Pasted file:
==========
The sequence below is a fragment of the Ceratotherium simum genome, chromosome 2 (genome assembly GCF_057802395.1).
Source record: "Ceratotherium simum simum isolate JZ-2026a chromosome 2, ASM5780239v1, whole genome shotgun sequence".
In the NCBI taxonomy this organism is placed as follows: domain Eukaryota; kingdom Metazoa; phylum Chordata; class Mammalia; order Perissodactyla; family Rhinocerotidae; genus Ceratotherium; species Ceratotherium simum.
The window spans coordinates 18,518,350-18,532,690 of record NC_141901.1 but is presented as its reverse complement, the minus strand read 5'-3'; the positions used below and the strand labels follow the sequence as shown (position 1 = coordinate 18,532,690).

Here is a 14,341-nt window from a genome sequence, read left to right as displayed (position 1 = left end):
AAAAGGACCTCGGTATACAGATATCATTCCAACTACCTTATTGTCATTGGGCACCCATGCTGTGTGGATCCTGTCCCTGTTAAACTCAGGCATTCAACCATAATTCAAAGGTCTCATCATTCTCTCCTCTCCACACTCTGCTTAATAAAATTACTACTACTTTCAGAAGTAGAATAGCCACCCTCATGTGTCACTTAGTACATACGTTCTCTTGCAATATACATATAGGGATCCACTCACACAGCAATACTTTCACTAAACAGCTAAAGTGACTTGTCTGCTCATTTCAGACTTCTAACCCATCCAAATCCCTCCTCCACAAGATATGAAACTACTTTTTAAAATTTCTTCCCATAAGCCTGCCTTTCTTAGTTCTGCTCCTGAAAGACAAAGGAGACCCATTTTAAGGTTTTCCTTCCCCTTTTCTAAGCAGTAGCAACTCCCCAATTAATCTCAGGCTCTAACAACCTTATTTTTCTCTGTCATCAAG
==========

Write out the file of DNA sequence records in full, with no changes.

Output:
The sequence below is a fragment of the Ceratotherium simum genome, chromosome 2 (genome assembly GCF_057802395.1).
Source record: "Ceratotherium simum simum isolate JZ-2026a chromosome 2, ASM5780239v1, whole genome shotgun sequence".
In the NCBI taxonomy this organism is placed as follows: domain Eukaryota; kingdom Metazoa; phylum Chordata; class Mammalia; order Perissodactyla; family Rhinocerotidae; genus Ceratotherium; species Ceratotherium simum.
The window spans coordinates 18,518,350-18,532,690 of record NC_141901.1 but is presented as its reverse complement, the minus strand read 5'-3'; the positions used below and the strand labels follow the sequence as shown (position 1 = coordinate 18,532,690).

Here is a 14,341-nt window from a genome sequence, read left to right as displayed (position 1 = left end):
AAAAGGACCTCGGTATACAGATATCATTCCAACTACCTTATTGTCATTGGGCACCCATGCTGTGTGGATCCTGTCCCTGTTAAACTCAGGCATTCAACCATAATTCAAAGGTCTCATCATTCTCTCCTCTCCACACTCTGCTTAATAAAATTACTACTACTTTCAGAAGTAGAATAGCCACCCTCATGTGTCACTTAGTACATACGTTCTCTTGCAATATACATATAGGGATCCACTCACACAGCAATACTTTCACTAAACAGCTAAAGTGACTTGTCTGCTCATTTCAGACTTCTAACCCATCCAAATCCCTCCTCCACAAGATATGAAACTACTTTTTAAAATTTCTTCCCATAAGCCTGCCTTTCTTAGTTCTGCTCCTGAAAGACAAAGGAGACCCATTTTAAGGTTTTCCTTCCCCTTTTCTAAGCAGTAGCAACTCCCCAATTAATCTCAGGCTCTAACAACCTTATTTTTCTCTGTCATCAAG